Split brings us one of M. Night Shymalan’s most wicked pieces. It will creep under the skin of audiences and sink into the back of the subconsious as the wildly talented James McAvoy harnesses 23 different personalities into one man. Again, we see McAvoy transcend his limits as he exchanges his natural Scottish brogue for an astounding array of behaviors and accents that accompany each individual he portrays.
The Estrail 177 trilogy reaches its midpoint in what that has become one of the most apprehensive, anxiety-provoking films in the modern horror era. Despite the slow start, Split builds momentum as each personality reveals itself furthermore and the insanity is truly permeating. It seizes the aspect of fear and warps it into something undefinably eerie. It’s dark, it’s unbridled, and it’s mesmorizing.
Gary Oldman delivers his most riveting and notable performance in The Darkest Hour and flourishes as Winston Churchill. The film stands strong and tall as one of the best biopic films that supplements Dunkirk. Scenes of 1940’s London are painted hauntingly reminiscent of England during World War II and immerse the audience into breathtakingly charming camera angles or clever playing with lighting. Oldman is unrecognizable as he internalizes the Prime Minister and his skill is transcendent. The supporting cast is captivating. The score is elegant and graceful through the cries of violins and piano. Darkest Hour presents the boldness and deterioration of the Prime Minister through his most extreme decisions with poise and eloquence.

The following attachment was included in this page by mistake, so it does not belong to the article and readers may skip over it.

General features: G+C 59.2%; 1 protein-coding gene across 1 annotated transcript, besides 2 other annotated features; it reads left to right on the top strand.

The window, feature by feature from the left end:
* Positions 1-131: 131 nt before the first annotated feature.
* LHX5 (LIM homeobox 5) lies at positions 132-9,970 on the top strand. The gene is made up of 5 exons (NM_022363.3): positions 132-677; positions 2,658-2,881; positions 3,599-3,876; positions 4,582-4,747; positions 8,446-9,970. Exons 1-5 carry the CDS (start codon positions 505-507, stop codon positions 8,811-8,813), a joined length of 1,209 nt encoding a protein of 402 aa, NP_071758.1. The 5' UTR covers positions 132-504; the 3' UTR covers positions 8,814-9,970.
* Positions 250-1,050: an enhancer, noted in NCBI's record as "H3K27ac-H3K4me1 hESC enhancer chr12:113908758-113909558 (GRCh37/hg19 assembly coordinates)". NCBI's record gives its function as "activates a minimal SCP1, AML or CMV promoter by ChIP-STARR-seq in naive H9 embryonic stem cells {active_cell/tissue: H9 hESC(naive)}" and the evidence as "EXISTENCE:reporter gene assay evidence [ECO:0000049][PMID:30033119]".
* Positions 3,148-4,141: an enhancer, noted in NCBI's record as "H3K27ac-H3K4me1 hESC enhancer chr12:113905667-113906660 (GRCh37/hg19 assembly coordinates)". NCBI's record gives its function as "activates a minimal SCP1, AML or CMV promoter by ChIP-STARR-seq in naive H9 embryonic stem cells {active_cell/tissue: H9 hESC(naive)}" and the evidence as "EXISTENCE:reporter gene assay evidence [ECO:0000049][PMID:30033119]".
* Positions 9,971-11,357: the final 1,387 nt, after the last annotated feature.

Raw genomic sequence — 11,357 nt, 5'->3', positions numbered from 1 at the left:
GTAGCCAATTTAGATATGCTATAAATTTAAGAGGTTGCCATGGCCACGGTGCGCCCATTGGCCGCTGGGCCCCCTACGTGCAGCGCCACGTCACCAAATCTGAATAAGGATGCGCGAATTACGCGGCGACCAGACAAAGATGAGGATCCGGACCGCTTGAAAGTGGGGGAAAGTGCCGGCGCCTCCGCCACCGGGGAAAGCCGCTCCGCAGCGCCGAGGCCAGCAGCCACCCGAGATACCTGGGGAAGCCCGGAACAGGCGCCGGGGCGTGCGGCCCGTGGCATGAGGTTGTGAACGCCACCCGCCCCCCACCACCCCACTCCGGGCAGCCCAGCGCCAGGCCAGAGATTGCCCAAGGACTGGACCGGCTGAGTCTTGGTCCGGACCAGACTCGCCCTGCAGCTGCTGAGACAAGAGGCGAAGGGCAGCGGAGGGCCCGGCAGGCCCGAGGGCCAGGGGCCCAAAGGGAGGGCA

Guardians of the Galaxy: Vol. 2
The Guardians are back and more gutsier as ever as director James Gunn challenges how far he can take Guardians of the Galaxy: Vol. 2 with a PG-13 rating. Dynamic, brash and bold, the second film expands into further universes, planets, plot as Marvel Studios claims it’s third victory with months between releasing films. There’s a significant amount of humor used to diffuse the rising tensions between team members and larger threats alike. Guardians of the Galaxy: Vol. 2 is exciting and pumped with color as scenery and character alike are vibrant and lambent.
Pratt further fleshes out Quill’s background as he finally meets his father, only to find that he’s the antagonist planet of Ego. The casting is clever, the dialogue is smart, and the film is fun to watch. Characters are given more room to breathe throughout the film. Again, Marvel trumps the act of inserting cameos as we see Sylvester Stallone and David Hasselhoff step up to the plate with minor roles to fill. Guardians of the Galaxy: Vol. 2 has end-credit teaser clips alluding to the upcoming Avengers: Infinity War and dropping Easter Eggs towards Adam Strange, whom Gunn has hinted at introducing in the upcoming Guardians of the Galaxy: Volume 3.